World Wetlands Day

Thursday 2nd February is World Wetlands Day, so for our latest blog, we donned our wellies and got out and about to explore our nearest wetland areas.

This article was written on 10 January 2023
and is a 5 minute read

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According to the Wildfowl and Wetlands Trust, “Wetlands are some of the most threatened habitats in the world, yet also the most vital for wildlife and people. They’re areas of land that are either permanently or seasonally inundated with water, supporting species that are adapted to live there”.

Seaton Wetlands (Axe Estuary)

We begin our tour in East Devon. The most famous nature reserve in the Axe Valley, Seaton Wetlands is a very accessible area of marshland and reed beds alongside the River Axe, with flat trails and boardwalks suitable for buggies and wheelchairs. It includes bird hides and a Discovery Hut, and car parking is available through Seaton Cemetery. When the hut is open, you can hire pond-dipping equipment. Visit the Wild East Devon website for lots of information about the wetlands, directions and a map. Please note that dogs are not allowed.

Seaton Wetland Centre by Mike Finn Licensed under CC BY 2.0Seaton Wetland Centre by Mike Finn Licensed under CC BY 2.0

Seaton Wetlands are part of the Axe Estuary. This area has been newly designated a “Marine Conservation Zone” by the UK Government, meaning it is a site where nationally important habitats and species are protected. Read a Wildlife Trusts factfile about the Axe Valley. There are other nature reserves in the Axe Valley, listed here on the Axe Vale and District Conservation Society website.

If you’d prefer to sit back and view the abundant wildlife in comfort, book yourself a seat on the Seaton Tramway which includes a halt in the wetlands.

Seaton Wetland Centre - the Seaton tram by Mike Finn Licensed Under CC BY 2.0

Seaton Wetland Centre – the Seaton tram by Mike Finn Licensed Under CC BY 2.0

The Exe Estuary

The Exe Valley is dotted with nature reserves and we’ve told you about the wonderful Exe Estuary in previous blogs. The whole River Exe is a Site of Special Scientific Interest, internationally renowned for its bird life. The estuary is an absolute “must” for bird-watchers.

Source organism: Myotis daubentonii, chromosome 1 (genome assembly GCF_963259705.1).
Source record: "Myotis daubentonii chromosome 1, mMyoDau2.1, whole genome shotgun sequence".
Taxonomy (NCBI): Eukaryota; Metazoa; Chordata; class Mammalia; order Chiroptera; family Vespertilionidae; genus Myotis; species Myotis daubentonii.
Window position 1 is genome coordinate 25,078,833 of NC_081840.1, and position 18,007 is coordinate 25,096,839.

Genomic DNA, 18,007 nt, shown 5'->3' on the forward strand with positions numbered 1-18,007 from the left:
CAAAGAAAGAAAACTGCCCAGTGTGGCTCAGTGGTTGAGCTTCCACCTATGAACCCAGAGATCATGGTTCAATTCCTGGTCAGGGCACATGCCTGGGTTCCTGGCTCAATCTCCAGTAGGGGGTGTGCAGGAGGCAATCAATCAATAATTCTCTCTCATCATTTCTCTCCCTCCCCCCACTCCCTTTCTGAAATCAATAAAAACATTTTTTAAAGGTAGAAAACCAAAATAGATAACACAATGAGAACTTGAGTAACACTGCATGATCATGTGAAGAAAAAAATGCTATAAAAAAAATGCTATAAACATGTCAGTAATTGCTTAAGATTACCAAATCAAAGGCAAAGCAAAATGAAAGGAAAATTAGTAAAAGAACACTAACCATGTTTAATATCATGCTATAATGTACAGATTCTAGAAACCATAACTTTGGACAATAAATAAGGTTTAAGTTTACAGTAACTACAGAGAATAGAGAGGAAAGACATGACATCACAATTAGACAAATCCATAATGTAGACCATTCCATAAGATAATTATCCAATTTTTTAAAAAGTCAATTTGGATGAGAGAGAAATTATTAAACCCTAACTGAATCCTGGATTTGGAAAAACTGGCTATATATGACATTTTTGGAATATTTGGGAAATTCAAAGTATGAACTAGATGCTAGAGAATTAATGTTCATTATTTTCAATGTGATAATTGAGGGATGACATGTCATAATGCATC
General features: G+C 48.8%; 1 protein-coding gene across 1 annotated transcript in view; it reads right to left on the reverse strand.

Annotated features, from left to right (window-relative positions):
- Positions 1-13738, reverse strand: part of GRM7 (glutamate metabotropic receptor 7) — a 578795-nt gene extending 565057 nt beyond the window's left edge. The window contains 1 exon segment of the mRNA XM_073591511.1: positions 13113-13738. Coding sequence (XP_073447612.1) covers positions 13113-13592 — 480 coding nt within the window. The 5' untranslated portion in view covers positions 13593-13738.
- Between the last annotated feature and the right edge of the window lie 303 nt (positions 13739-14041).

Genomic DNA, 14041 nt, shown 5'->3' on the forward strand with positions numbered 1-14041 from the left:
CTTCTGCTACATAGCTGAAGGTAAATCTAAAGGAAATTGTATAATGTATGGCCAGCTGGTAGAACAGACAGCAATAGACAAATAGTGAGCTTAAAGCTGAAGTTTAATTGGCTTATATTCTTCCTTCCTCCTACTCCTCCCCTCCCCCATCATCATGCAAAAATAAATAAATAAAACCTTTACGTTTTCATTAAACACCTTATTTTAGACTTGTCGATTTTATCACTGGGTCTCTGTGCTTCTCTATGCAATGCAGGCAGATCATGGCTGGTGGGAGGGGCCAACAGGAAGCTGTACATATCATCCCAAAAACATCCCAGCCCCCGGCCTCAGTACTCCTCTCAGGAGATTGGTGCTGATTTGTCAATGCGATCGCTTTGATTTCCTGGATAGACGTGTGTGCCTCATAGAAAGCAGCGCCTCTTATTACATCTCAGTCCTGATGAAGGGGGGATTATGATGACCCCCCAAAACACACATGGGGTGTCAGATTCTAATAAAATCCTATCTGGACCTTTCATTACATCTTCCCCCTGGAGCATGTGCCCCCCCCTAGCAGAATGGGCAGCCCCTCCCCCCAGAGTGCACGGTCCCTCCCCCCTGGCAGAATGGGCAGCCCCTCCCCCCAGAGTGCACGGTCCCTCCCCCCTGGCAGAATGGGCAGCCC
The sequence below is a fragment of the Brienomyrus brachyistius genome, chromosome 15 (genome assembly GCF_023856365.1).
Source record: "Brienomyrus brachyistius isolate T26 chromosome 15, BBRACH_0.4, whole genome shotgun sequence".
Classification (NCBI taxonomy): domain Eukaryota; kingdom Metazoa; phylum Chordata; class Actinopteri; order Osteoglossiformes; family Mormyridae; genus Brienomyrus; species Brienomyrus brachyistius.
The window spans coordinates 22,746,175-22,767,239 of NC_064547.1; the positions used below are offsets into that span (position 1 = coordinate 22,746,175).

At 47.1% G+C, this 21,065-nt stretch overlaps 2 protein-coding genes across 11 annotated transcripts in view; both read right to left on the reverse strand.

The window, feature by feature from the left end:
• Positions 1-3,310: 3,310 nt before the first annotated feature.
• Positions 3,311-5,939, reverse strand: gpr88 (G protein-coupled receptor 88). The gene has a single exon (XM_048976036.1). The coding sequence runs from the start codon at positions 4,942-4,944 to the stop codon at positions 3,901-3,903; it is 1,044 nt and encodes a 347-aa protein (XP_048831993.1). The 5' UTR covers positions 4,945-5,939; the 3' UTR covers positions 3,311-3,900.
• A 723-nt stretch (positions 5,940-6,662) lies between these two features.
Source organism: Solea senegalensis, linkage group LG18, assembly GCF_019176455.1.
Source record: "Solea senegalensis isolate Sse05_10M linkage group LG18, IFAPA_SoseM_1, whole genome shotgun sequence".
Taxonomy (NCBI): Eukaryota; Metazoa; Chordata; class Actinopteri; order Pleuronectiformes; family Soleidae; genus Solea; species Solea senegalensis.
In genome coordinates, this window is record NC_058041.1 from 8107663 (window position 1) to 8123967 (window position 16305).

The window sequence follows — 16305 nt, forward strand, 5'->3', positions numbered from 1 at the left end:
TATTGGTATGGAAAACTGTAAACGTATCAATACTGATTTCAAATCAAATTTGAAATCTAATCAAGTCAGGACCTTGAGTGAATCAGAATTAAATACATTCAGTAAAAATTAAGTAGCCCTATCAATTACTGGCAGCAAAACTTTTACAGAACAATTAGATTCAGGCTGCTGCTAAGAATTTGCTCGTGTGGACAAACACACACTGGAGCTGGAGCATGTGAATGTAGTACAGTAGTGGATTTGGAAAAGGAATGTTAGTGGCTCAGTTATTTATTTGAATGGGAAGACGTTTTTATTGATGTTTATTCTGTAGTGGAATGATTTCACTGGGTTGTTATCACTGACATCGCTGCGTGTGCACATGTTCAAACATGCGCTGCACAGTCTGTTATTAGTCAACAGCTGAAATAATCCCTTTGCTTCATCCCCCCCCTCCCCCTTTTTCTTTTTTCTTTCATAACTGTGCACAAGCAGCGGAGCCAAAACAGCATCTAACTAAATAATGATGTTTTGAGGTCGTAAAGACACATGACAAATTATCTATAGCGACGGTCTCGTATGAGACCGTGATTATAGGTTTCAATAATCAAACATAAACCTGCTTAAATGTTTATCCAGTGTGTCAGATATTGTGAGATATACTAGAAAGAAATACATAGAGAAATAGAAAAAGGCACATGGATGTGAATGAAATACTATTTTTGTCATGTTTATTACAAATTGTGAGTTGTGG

There are 26 miles of cycle tracks and footpaths running either side of the estuary – from Dawlish right round to Exmouth – and you can learn about them in this Exe Explorer Guidebook.

Matford Marshes

Half way between the city of Exeter and the suburb of Exminster just off the busy Bridge Road, you’ll find the fairly new Matford Marshes Nature Reserve. This small reserve helps to protect Exeter from flooding by holding excess water after heavy precipitation. The changes in water levels attract wading birds such as the green sandpiper. You will also likely spot the once-rare little egret.

A Seal on the Exe Estuary
A seal on the Exe Estuary

Bowling Green Marsh, Topsham

1% of the world’s dark bellied Brent geese live on the Exe Estuary and many can be seen (and heard!) at RSPB Bowling Green Marsh at Topsham, which is also home to godwits, avocets and some of the rarer ducks. However, insects and mammals such as the otter can also be found if you keep your eyes peeled. Nature lovers will enjoy this wonderful guide to Wildlife of the Exe Estuary.

 With their informative commentary and choice of cruises in the area, Stuart Line Cruises offer excellent value river trips and special bird-watching trips. View their timetables

Bowling Green Marsh Topsham
Brent Geese on Bowling Green Marsh

Dawlish Warren

At the end of the Exe Estuary and on the way to Dawlish, is Dawlish Warren. “The Warren” (thought to be so-called because it was used for raising rabbits for fur during the middle ages), is a beautiful blue-flag beach and nature reserve. It is designated as a Special Area of Conservation (SAC) for its dune grassland and the tiny, rare ‘petalwort’ that grows there. 

Dawlish Warren Beach from the Sand Dunes (Maria Thorne)

Hackney Marshes Local Nature Reserve

Heading down towards Kingsteignton in South Devon, Hackney Marshes is an historically interesting nature reserve. A few hundred metres away are the ruins of the hamlet of Hackney and the marshes are bordered by the remains of a canal that, up until 1928, took barges to Kingsteignton. Grassland and reed beds host a range of wildlife which you can see from a network of level, accessible paths.

The Otter Estuary

Our final stop today is the Otter Estuary

Take a gentle stroll by the mouth of the River Otter from Budleigh Salterton. Park at Lime Kiln and head to the back of the car park to find a footpath running alongside the salt marshes. Carved, wooden information boards along the way tell you about the birds you can glimpse through the reeds. This is a super walk for children who surely could be rewarded for walking up to White Bridge and back with an ice cream by the beach.

Otter Estuary, Budleigh Salterton by Maria Thorne

Those with longer legs can continue beyond White Bridge, follow the footpath along the Otter north to Otterton Mill to enjoy refreshments in their award-winning cafe.

Appropriately, since the theme of World Wetlands Day 2023 is reviving and restoring wetlands, there is now a project underway to restore and enhance the Lower Otter at the estuary.

View from White Bridge Axe EstuaryView from White Bridge by Maria Thorne

As always, we try to make sure that information is correct at time of publishing, but please always check an attraction’s website before visiting to avoid disappointment.